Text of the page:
Andrew Lodge: Tina Fontaine and how Stephen Harper got it wrong
Tina Fontaine was laid to rest this past weekend. The 15-year-old aboriginal girl from a reserve north of Winnipeg was found a in a bag in Winnipeg's Red River recently. Police say it was a homicide.
To repeat, she was 15. And alone. Supposedly in government custody at the time of her death.
Stephen Harper, the man elected to look after his citizens, argued recently that we should not treat Fontaine's death as a "sociological phenomenon" but instead as a crime.
For the leader of a nation to imply, following the murder of a 15-year-old kid, and with more than a thousand aboriginal women missing or murdered in this country in the past decades, that we should not be looking at root causes, is beyond the pale. The fact that Fontaine was a ward of the state only adds to the obligation.
Is Harper out of touch? Does he not get it? Or does he just not care? It's hard to tell.
Tina Fontaine grew up in the small community of the Sagkeeng First Nation just north of Winnipeg. There, Sagkeeng Chief Derrick Henderson says they have lost five women, either murdered or missing, in the past 20 years.
It's not just women, either. In fact, more aboriginal men have been murdered in this country in the past three decades than women. Tina Fontaine's own father was killed violently three years ago. There is not a day that goes by in this country where an aboriginal person is not a victim of a violent crime.
I have worked in Sagkeeng territory. Good people in a place ripped apart by tragedy, over and over again.
I now live and work in a remote aboriginal community in British Columbia. Everyone knows someone in our town who has died violently. These anecdotes are repeated around the country and are supported by statistics.
The average homicide rate for aboriginal people is seven times the Canadian average. Aboriginal people are reportedly twice as likely as their national counterparts to be victim of violent crime and more than twice as likely to be subjects of sexual assault. The real numbers are likely much higher.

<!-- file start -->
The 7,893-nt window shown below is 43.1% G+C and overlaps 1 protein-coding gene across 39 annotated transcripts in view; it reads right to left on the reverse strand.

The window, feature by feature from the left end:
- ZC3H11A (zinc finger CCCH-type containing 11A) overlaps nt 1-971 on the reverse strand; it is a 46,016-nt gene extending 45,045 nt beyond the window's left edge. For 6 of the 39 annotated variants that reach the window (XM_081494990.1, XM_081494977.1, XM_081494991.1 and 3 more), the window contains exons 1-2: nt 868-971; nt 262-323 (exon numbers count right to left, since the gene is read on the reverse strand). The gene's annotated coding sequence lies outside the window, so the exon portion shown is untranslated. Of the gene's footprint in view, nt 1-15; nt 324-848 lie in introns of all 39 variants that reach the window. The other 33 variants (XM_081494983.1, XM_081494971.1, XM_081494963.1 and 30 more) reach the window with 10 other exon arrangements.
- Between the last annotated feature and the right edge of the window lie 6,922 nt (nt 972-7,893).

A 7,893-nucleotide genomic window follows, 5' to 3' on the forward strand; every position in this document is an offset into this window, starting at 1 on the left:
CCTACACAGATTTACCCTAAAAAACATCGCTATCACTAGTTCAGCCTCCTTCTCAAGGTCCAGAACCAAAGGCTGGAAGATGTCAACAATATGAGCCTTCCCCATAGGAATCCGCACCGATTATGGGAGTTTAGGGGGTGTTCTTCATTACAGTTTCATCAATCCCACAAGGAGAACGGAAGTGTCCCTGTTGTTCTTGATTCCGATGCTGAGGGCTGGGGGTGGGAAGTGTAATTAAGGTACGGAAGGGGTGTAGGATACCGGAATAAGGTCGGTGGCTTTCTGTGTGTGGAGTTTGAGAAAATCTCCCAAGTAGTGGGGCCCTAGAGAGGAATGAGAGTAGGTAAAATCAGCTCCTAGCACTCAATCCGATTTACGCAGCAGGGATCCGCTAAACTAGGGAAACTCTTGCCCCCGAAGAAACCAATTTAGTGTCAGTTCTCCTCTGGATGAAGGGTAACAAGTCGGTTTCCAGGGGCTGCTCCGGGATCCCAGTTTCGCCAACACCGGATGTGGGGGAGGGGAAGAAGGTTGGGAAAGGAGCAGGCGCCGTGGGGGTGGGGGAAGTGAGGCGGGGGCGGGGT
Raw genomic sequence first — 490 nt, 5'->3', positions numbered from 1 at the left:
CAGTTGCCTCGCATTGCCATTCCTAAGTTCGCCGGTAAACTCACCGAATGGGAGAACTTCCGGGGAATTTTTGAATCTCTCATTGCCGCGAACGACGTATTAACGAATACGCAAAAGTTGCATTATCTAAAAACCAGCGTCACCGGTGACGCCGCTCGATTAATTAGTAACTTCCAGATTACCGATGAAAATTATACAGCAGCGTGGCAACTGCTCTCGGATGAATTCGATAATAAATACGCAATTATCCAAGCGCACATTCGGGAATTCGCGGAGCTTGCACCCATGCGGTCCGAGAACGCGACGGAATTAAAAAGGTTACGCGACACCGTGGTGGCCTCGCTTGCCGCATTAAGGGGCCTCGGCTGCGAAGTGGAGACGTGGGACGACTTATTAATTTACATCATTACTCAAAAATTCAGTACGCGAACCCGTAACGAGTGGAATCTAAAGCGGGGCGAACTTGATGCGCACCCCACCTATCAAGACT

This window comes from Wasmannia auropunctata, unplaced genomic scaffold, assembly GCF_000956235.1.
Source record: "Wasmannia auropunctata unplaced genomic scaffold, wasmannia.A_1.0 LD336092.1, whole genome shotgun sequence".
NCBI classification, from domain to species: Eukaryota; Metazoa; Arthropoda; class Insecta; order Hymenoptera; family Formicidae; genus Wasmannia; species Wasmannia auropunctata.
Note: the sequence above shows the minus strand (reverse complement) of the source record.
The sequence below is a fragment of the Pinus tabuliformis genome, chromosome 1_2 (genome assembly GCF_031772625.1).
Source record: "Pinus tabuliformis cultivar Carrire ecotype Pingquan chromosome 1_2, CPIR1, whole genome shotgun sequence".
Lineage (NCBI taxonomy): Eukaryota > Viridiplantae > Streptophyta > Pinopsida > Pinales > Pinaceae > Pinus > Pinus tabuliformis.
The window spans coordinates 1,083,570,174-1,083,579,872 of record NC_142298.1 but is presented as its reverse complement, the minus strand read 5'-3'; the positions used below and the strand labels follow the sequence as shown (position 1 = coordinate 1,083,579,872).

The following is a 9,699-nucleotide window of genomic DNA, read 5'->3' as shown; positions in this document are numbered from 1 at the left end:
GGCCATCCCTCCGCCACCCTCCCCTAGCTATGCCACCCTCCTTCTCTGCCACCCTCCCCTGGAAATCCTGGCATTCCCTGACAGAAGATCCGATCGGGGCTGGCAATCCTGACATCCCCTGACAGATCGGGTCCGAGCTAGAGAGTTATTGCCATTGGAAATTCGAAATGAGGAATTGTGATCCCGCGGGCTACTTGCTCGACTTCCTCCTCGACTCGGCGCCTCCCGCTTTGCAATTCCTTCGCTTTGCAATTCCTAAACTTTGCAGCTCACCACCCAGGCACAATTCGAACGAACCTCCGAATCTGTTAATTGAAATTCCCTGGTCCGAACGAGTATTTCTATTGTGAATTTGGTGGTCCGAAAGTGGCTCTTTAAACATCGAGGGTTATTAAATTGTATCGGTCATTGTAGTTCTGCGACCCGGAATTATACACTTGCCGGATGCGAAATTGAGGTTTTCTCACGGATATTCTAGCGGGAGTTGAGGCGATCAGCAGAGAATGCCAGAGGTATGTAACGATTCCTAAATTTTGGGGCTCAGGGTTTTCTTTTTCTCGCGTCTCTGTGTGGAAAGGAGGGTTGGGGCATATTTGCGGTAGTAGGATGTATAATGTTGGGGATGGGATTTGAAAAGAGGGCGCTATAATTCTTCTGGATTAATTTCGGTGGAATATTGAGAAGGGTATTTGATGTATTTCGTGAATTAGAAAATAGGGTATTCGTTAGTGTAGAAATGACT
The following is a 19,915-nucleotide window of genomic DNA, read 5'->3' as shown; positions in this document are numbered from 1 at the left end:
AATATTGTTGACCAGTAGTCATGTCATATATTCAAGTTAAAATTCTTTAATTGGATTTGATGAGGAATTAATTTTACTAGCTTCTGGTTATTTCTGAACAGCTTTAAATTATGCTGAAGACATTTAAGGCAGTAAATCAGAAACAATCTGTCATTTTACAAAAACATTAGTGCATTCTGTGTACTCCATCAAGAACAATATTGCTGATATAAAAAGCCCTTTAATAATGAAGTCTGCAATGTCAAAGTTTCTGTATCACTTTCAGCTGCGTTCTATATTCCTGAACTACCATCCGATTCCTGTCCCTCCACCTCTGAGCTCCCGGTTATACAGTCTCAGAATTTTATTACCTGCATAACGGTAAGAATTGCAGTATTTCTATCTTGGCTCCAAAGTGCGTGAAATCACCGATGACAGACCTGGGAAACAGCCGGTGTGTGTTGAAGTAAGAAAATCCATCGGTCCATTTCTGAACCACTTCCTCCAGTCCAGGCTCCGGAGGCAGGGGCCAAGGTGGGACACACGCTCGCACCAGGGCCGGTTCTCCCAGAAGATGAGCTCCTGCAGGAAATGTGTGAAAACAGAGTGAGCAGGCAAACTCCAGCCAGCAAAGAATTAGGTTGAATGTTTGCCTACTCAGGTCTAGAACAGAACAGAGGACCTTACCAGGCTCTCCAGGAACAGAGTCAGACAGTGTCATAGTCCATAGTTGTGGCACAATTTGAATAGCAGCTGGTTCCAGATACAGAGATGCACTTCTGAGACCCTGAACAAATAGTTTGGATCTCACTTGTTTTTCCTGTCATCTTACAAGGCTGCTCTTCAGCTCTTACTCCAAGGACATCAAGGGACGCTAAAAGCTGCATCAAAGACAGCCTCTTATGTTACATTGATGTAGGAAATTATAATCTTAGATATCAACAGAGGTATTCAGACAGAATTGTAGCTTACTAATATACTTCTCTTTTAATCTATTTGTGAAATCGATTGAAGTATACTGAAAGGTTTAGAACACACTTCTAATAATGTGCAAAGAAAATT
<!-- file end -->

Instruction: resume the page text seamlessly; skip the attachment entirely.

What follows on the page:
This has got to stop. I don't know what an inquiry will produce. The report of the Royal Commission on Aboriginal Peoples, written almost 20 years ago, laid out the catastrophic situation in stark terms. Things haven't improved since then and in many cases have gotten worse.
We need action now, not words. And it should be coming from non-aboriginal people. Including but not only from our government. We all have a responsibility to look out for our neighbours. Our brothers and our sisters.
Across the country, there are hundreds of missing aboriginal women. Mothers. Daughters. Sisters. Friends. There are high risk youth on the streets of every city in Canada.
The jails are filled with aboriginal men and women, vastly over-represented compared with the general population; incarceration rates for aboriginal people are between seven and eight times higher than non-aboriginals in Canada. Suicide rates among aboriginal people in some regions of the country are among the highest in the world.
If this doesn't make you weep, I am not sure what will. As a wealthy, so-called developed country we should be ashamed of ourselves. This is a crisis and it has gone on far too long.
After all, this country was built on land stolen from these people. As Canadians, we have a responsibility to try, at the very least, to make things right. The hallmark of a decent society is how we treat those who are most vulnerable.
Attempt to put yourself in the headspace of Tina Fontaine's loved ones right now. As a start, we need to walk beside people who have lost so much. Otherwise, nothing will change.